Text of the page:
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Our 50 Years: Why I Hate Nostalgia

Enjoying memories is fun – but a far cry from pining for the past.



Editor's Note: I mentioned the following piece, which appeared in our 25th anniversary edition in 1994, to Rick Sebak at the party celebrating our "50 Greatest Pittsburghers" feature. He remembered it fondly — it was the first piece he wrote for Pittsburgh Magazine, he said — and confirmed that he stands by his argument a quarter-century later. — Sean Collier
 

My family drove a bright orange 1954 Pontiac Star Chief when I was growing up in Bethel Park. That car was big, round, stately and beloved. It had orange-and-white leather upholstery and a spiffy, streamlined, Lucite-like head of a Native American chief sticking out of the front center of the hood. More than any car any of us have owned since then, the orange Pontiac had style and majesty.

We all still remember that car fondly. When we look at old family slides, it’s like a big old orange friend. It’s something from our past that’s fun to remember. Does that make us nostalgia nuts? I don’t think any of us long for the Star Chief’s return or hope that one day we’ll own it again.

People occasionally call me “the guy who does those nostalgia shows on WQED.” I shudder. It may be simply the word itself: “nostalgia” sounds like some combination of “nausea” and “neuralgia.” It connotes a condition like “the heartbreak of psoriasis” that could be treated by some over-the-counter remedy, like those graphically illustrated cures in old commercials. Remember Pepto-Bismol coating your throat all the way down? How about the way Anacin took care of those three annoying little boxes in your head? Or Excedrin Headache #23?

There. That’s how it starts. Remembering one thing makes you remember something else. And you’re off! Playing with memories can be easy and somewhat addictive.

People love memories and talking about them. Anyone who’s ever enjoyed a family or class reunion knows how much fun it can be to sit and swap memories that you share with someone else: the year the Christmas tree fell over, the summer before graduation, the dinner we ate last night. Remembering and sharing memories are not necessarily nostalgic.

Nostalgia, as I understand it, is a kind of longing for the past or some aspect of times gone by. It’s a kind of an oh-things-used-to-be-so-much-better feeling, mixed with a bit of sadness (probably brought on by aging). All in all, I think it’s a wimpy sort of emotion that can lead to the old practice of “pining” or “pining away.” It’s not as dramatic (or as satisfying) as rage or grief or joy. It’s a second-class feeling.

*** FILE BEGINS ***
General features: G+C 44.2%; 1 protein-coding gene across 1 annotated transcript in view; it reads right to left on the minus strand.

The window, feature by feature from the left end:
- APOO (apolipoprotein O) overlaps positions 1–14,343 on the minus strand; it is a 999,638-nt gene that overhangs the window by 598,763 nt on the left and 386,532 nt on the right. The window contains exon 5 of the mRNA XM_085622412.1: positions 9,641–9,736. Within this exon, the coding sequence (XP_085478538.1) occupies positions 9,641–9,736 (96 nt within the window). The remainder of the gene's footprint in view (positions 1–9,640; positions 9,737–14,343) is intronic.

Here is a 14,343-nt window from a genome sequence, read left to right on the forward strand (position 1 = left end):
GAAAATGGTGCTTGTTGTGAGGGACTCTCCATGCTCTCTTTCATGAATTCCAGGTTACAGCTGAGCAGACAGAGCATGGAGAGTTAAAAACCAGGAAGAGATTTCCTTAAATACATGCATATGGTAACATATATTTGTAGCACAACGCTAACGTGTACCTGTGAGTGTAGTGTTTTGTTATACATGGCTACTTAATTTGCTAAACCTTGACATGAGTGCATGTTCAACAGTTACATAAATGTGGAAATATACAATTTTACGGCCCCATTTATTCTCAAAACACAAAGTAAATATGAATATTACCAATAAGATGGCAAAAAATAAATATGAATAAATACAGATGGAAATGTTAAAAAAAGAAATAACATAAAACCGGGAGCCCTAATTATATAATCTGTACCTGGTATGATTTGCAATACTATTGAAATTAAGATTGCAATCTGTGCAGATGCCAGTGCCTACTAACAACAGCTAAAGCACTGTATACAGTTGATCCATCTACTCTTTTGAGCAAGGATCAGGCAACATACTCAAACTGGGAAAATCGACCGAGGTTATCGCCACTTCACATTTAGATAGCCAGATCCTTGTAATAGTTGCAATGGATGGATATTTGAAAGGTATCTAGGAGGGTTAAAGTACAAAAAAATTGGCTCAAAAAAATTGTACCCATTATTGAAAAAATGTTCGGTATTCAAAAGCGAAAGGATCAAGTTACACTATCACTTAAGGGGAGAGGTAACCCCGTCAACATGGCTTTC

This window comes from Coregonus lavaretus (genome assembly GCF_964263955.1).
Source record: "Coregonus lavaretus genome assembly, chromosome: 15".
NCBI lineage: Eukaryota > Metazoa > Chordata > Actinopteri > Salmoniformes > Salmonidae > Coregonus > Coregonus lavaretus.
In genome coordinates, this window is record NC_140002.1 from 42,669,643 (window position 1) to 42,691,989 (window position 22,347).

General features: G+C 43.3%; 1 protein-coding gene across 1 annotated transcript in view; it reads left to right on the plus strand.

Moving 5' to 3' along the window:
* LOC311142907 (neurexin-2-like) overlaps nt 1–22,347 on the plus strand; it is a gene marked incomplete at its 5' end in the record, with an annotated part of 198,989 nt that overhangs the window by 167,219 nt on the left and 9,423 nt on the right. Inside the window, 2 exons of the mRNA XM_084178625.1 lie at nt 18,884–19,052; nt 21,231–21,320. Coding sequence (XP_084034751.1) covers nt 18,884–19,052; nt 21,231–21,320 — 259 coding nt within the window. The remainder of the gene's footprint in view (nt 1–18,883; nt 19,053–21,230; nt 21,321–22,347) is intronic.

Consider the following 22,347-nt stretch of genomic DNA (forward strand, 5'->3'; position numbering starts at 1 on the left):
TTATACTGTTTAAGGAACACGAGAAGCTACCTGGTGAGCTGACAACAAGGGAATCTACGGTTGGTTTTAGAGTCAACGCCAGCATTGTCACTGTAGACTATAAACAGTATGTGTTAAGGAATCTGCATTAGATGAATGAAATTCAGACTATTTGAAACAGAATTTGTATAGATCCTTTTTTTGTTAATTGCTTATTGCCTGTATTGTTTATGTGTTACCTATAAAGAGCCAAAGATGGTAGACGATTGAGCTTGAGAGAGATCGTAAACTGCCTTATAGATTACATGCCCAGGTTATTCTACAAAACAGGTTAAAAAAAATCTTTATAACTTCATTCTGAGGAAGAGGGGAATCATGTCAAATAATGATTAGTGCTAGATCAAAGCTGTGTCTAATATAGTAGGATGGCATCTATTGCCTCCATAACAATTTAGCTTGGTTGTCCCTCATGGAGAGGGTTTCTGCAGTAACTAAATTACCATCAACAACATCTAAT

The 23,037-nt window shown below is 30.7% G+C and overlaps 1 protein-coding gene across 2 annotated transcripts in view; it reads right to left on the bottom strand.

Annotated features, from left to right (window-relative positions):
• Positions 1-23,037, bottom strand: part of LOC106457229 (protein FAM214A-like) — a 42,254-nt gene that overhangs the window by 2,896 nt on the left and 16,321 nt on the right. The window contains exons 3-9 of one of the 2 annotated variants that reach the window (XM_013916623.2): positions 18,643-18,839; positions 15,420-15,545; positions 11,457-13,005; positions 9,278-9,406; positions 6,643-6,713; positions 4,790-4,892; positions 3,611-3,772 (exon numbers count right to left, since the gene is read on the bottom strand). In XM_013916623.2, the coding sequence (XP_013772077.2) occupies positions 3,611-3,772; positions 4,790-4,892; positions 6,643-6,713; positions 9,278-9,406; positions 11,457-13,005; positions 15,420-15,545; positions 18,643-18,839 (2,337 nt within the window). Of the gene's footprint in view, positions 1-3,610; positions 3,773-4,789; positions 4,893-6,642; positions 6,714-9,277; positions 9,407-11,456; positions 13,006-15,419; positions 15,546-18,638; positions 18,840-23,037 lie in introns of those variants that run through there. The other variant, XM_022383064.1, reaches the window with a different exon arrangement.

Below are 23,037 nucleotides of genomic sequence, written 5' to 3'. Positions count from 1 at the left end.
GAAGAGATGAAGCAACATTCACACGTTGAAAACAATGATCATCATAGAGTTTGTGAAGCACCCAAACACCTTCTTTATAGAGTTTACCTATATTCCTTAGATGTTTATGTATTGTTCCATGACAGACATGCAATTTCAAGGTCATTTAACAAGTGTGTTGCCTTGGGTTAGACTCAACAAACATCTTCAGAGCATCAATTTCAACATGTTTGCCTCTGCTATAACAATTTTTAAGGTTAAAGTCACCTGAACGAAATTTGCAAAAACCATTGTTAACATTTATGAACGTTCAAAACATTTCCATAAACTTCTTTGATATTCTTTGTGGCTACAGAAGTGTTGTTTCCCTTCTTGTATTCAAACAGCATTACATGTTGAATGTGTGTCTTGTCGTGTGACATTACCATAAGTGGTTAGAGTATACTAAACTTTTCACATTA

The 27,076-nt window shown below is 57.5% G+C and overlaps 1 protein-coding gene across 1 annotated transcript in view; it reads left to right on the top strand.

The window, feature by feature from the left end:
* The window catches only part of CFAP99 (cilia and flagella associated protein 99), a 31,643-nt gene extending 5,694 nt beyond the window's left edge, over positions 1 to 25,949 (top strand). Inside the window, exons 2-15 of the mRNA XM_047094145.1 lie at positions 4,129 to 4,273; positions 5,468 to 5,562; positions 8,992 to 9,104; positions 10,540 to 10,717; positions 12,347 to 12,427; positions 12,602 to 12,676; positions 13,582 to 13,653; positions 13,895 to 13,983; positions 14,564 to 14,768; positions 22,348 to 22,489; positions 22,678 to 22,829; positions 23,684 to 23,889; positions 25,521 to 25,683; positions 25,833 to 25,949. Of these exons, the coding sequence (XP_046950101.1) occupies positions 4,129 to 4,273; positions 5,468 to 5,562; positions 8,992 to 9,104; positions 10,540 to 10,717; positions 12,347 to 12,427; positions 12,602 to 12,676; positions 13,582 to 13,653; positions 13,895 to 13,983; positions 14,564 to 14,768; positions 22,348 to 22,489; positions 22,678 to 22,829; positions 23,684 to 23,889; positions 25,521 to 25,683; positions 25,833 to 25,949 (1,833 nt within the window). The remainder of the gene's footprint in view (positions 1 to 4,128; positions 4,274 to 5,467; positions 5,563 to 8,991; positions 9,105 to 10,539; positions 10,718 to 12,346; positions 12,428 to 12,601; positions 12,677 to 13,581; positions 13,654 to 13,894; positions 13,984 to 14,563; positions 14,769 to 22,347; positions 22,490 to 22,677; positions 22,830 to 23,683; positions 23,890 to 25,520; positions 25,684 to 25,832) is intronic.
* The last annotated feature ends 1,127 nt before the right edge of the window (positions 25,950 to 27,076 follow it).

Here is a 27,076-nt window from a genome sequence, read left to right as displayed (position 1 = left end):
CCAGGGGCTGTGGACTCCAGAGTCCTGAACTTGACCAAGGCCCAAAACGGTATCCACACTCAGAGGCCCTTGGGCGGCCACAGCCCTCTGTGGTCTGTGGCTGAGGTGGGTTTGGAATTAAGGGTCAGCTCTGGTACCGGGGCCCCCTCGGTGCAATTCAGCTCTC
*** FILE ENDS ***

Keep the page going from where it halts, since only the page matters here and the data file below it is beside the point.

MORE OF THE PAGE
Yet there’s nothing second-class about a memory. The human ability to recall and express (often in mind-boggling detail) all sorts of experiences is a crucial skill. The sharing of recollections not only helps create history, but also plays an essential part in the making of literature. Memory makes education possible, whether learning from our mistakes or studying for a biology test tomorrow. And it’s often easy to enjoy the intensity or the expression of someone else’s memories.

In Pittsburgh, we are fortunate that many people who live here stay here. It means that, as with my family and the orange Pontiac, we have certain old things and past events that we share memories of: some big things like Forbes Field and Horne’s and streetcars, but also more personal things like “Party Line” on KDKA, Laff in The Dark at Kennywood and Tech beer. Pittsburghers, being human, love to talk about this sort of stuff and, although we can all occasionally be nostalgic about certain pieces of the past, the simple act of remembering doesn’t necessarily mean that one finds the past worth repeating or even worth mourning.

Remember the black skies that once were this city’s trademark? Smoke and God-knows-what kind of chemicals used to pour out of all sorts of chimneys and smokestacks around here. Some folks might link this area’s cleanup with the eventual demise of the local steel industry, but even such gross oversimplification can’t make nostalgia for pollution seem reasonable.

And in all the recent attention paid to our city’s distinguished Negro League baseball teams, no matter how legendary the players’ skills, no matter how much fun the fans seem to be having in old films, no one really wants to be nostalgic about a segregated world. We might all appreciate certain aspects of a vanished community, but surely no sane person wants to change the title “Wylie Avenue Days” to “The Good Old Days.”

Often, I think, people confuse nostalgia and personal interest in the local past because the history we studied in school largely ignored the kind of everyday memories that can spark conversation and still seem somehow connected to life in Pittsburgh today. History has traditionally been a stuffy sort of political and governmental subject. It doesn’t have to be exclusively that. History can include restaurants that closed and old TV shows, as well as mayors and labor leaders; Primanti sandwiches as well as decisions of City Council.

It’s maybe all a matter of definitions and words: “memory” and “history” as opposed to “nostalgia” or “longing.” It seems a distinction worth making.

If you suspect that a bit of nostalgia might be coloring your memory, keep thinking. The antidote to some sweet, nostalgic recollection may simply be a more complete consideration of the topic.

In fact, there’s a hill out on McKnight Road that always makes me remember the summer Sunday when our big old orange Pontiac broke down on our way home from Pymatuning. I was young, scared, afraid we might be stranded forever like the Swiss Family Robinson out there in the wilds of the North Hills. No nostalgia involved.

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